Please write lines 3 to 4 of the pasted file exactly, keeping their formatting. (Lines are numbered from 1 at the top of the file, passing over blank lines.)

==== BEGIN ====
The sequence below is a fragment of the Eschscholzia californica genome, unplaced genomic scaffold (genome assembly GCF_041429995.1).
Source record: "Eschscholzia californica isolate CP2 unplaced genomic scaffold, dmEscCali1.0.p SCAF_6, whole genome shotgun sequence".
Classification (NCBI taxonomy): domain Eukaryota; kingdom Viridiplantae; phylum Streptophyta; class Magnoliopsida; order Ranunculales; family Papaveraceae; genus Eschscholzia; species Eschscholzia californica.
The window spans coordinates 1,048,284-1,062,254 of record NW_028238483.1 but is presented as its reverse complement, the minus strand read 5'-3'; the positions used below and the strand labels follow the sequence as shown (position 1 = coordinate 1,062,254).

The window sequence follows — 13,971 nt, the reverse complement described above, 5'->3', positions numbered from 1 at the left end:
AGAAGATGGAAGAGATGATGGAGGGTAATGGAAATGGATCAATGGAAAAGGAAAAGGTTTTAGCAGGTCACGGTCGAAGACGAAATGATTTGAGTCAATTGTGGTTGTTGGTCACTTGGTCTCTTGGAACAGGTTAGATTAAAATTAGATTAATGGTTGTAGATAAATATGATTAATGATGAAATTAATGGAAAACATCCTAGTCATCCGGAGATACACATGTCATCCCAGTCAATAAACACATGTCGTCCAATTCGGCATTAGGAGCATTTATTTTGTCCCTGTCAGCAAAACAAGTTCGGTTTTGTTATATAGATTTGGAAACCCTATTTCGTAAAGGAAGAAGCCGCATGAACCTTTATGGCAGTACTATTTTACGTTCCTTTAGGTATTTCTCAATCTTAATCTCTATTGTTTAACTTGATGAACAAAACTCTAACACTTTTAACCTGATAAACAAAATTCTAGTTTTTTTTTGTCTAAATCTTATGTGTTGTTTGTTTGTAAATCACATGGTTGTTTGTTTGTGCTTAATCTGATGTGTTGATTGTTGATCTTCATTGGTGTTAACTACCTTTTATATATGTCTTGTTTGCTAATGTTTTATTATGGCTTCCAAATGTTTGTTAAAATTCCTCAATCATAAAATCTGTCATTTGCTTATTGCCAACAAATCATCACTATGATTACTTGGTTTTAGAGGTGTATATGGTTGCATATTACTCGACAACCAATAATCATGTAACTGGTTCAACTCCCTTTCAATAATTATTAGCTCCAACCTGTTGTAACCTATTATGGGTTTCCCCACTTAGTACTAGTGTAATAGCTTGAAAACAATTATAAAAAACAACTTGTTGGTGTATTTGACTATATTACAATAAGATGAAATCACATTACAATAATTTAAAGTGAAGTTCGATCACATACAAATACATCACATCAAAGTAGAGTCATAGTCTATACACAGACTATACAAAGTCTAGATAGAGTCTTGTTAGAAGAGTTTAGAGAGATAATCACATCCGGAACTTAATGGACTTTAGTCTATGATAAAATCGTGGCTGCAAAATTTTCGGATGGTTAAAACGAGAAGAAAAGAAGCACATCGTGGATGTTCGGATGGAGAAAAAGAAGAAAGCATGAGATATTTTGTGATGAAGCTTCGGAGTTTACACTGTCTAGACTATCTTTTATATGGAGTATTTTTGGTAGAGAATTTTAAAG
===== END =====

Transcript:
Classification (NCBI taxonomy): domain Eukaryota; kingdom Viridiplantae; phylum Streptophyta; class Magnoliopsida; order Ranunculales; family Papaveraceae; genus Eschscholzia; species Eschscholzia californica.
The window spans coordinates 1,048,284-1,062,254 of record NW_028238483.1 but is presented as its reverse complement, the minus strand read 5'-3'; the positions used below and the strand labels follow the sequence as shown (position 1 = coordinate 1,062,254).